In a Belfast bakery in the August of the year,
When internment was imposed throughout the land
Six volunteers from Belfast held six hundred troops at bay
And their leader was Joe McCann, Joe McCann,
The Leader was Joe McCann, Joe McCann.
How they generally end:
While returning the guns Billy met British Huns
And when the fight had begun
His position was dire when his gun wouldn't fire
So he died with that old Thompson gun.

Allthough he lay dead he was kicked in the head,

By the hair they dragged him around.
But the still fear him yet and we can never forget,
How brave Billy Reid stood his ground.
Where they come from:
In their boyhood years these lads learned at first hand:
They were only second class in their own land,
Stopped and searched by police each time they walked the streets
And degraded by each foot-patrol they'd meet
To those RUC and soldiers it was fun,
To intimidate our children with their guns
But there's some young folk who won't take any more
And there's some who want to even up the score
What happens to them because of the occupier:
There is a lovely graveyard not far from their homes,
And thats the final resting place for these lads from West Tyrone
They have gone to join their comrades; Harvey, Devlin, McGlynn and Tone.
May God be with you always the lads from West Tyrone.
The fate in store for the occupier for it:
The British scum,
They do fear,
Never again they'll see their cursed shore.
Because they know
They'll pay dear,
And the RA will even Ireland's bloody score.
Of those not to be be forgoten:
In those dreary H-Block cages ten brave young Irishmen lay
Hungering for justice as their young lives ebbed away,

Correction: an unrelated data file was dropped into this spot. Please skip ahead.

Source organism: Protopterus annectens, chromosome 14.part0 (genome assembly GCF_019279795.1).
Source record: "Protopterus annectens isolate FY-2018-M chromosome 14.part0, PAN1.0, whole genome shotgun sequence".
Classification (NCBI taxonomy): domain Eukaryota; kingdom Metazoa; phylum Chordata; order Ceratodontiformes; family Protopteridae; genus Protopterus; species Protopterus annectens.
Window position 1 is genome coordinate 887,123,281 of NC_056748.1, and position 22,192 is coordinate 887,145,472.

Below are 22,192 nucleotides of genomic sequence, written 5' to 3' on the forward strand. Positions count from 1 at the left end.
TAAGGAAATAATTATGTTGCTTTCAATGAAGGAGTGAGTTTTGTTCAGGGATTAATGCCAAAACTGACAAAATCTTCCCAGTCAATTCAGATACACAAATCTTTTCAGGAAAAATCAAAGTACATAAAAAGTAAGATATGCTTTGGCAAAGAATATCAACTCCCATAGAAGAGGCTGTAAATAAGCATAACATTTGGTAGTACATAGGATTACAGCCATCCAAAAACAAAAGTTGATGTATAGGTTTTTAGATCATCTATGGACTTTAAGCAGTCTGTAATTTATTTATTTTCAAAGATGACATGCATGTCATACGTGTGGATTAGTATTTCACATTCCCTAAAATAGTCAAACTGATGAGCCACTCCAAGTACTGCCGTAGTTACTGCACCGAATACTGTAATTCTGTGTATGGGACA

For their rights as Irish soldiers and to free their native land
They stood beside their leader - the gallant Bobby Sands.
Read the roll of honour for Ireland's bravest men
We must be united in memory of the ten,
England you're a monster, don't think that you have won
We will never be defeated while Ireland has such sons.
And of that not to be forgoten:
And cruel British assassins in the cover of dark,
Headed for Rasharkin, onto Shamrock Park,
With their guns of terror they burst down the door,
And the cowards went looking for for the family man of four,
The found him with his wife and baby girl in bed,
They sprayed English bullets and left Gerard Casey dead,
The cowards had fled - the sadness that night,
For his wife and young family would carry on the fight.

Once again black flags are hoisted in the county of Tyrone
Three more good men lie butchered by the forces of the crown
We shed tears of grief and anger as the news spreads quickly round
How the SAS had waited and without warning gunned them down.

On the road past Drumnakilly sorrow shrouds thae roadway still

There the Sas men lay in ambush to do Maggie Thatchers will
Like Loughall and like Gibralter British justice has no frills
They came to Tyrone for vengeance and their orders were to kill.